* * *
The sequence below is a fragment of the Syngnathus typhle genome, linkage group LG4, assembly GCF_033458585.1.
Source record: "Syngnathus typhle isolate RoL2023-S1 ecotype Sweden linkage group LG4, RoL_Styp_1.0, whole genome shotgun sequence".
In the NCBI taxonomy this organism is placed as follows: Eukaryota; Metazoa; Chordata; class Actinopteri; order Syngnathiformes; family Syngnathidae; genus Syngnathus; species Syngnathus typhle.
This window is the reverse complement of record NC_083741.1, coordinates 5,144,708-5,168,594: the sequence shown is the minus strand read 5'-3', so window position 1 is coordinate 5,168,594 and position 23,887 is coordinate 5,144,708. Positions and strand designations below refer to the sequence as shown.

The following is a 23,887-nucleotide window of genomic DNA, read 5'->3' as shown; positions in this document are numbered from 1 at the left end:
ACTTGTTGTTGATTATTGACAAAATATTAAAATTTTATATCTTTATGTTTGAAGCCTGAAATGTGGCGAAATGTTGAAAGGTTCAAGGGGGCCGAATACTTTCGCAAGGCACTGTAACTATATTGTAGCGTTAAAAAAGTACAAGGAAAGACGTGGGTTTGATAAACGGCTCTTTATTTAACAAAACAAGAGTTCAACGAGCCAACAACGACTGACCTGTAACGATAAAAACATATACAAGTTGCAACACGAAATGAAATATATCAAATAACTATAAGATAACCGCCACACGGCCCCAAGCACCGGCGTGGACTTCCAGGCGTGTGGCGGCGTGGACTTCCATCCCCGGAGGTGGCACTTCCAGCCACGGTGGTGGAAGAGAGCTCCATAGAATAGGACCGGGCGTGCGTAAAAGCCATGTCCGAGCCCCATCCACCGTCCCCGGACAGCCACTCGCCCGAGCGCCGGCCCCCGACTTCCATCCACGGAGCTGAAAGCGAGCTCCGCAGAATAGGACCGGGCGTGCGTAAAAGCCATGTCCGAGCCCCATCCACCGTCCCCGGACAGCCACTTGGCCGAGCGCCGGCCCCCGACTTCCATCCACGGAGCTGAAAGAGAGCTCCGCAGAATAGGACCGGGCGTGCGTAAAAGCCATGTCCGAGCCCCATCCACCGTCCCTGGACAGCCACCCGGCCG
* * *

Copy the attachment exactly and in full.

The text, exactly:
The sequence below is a fragment of the Syngnathus typhle genome, linkage group LG4, assembly GCF_033458585.1.
Source record: "Syngnathus typhle isolate RoL2023-S1 ecotype Sweden linkage group LG4, RoL_Styp_1.0, whole genome shotgun sequence".
In the NCBI taxonomy this organism is placed as follows: Eukaryota; Metazoa; Chordata; class Actinopteri; order Syngnathiformes; family Syngnathidae; genus Syngnathus; species Syngnathus typhle.
This window is the reverse complement of record NC_083741.1, coordinates 5,144,708-5,168,594: the sequence shown is the minus strand read 5'-3', so window position 1 is coordinate 5,168,594 and position 23,887 is coordinate 5,144,708. Positions and strand designations below refer to the sequence as shown.

The following is a 23,887-nucleotide window of genomic DNA, read 5'->3' as shown; positions in this document are numbered from 1 at the left end:
ACTTGTTGTTGATTATTGACAAAATATTAAAATTTTATATCTTTATGTTTGAAGCCTGAAATGTGGCGAAATGTTGAAAGGTTCAAGGGGGCCGAATACTTTCGCAAGGCACTGTAACTATATTGTAGCGTTAAAAAAGTACAAGGAAAGACGTGGGTTTGATAAACGGCTCTTTATTTAACAAAACAAGAGTTCAACGAGCCAACAACGACTGACCTGTAACGATAAAAACATATACAAGTTGCAACACGAAATGAAATATATCAAATAACTATAAGATAACCGCCACACGGCCCCAAGCACCGGCGTGGACTTCCAGGCGTGTGGCGGCGTGGACTTCCATCCCCGGAGGTGGCACTTCCAGCCACGGTGGTGGAAGAGAGCTCCATAGAATAGGACCGGGCGTGCGTAAAAGCCATGTCCGAGCCCCATCCACCGTCCCCGGACAGCCACTCGCCCGAGCGCCGGCCCCCGACTTCCATCCACGGAGCTGAAAGCGAGCTCCGCAGAATAGGACCGGGCGTGCGTAAAAGCCATGTCCGAGCCCCATCCACCGTCCCCGGACAGCCACTTGGCCGAGCGCCGGCCCCCGACTTCCATCCACGGAGCTGAAAGAGAGCTCCGCAGAATAGGACCGGGCGTGCGTAAAAGCCATGTCCGAGCCCCATCCACCGTCCCTGGACAGCCACCCGGCCG